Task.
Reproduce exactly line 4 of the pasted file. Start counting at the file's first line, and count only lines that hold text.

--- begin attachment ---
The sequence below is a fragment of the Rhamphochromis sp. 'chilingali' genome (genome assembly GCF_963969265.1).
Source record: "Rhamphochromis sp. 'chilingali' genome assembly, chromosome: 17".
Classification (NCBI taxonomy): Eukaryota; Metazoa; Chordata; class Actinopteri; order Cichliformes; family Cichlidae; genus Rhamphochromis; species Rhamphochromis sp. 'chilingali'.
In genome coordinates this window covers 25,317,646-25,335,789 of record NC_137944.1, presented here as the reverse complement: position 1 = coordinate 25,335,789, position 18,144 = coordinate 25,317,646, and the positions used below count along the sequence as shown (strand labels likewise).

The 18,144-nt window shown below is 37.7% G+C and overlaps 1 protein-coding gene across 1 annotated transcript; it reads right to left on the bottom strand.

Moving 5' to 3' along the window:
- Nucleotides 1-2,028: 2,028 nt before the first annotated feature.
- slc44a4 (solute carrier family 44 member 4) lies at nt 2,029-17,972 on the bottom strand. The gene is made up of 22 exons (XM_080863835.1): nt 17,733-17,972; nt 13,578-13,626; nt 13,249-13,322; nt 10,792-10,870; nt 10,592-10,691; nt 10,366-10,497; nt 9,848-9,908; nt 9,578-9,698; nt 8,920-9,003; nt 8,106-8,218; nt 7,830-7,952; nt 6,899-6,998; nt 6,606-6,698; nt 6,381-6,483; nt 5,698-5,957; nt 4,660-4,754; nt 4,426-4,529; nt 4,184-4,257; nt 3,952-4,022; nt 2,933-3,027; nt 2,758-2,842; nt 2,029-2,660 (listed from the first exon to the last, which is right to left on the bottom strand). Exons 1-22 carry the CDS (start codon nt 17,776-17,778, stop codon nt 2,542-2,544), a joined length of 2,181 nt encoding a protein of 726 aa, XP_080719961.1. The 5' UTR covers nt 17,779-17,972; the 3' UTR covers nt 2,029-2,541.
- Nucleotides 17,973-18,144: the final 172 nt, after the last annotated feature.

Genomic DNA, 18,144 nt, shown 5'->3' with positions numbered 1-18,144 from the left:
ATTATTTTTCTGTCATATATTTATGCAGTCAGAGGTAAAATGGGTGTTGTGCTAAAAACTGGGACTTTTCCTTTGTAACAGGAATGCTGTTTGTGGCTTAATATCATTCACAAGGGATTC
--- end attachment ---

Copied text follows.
In genome coordinates this window covers 25,317,646-25,335,789 of record NC_137944.1, presented here as the reverse complement: position 1 = coordinate 25,335,789, position 18,144 = coordinate 25,317,646, and the positions used below count along the sequence as shown (strand labels likewise).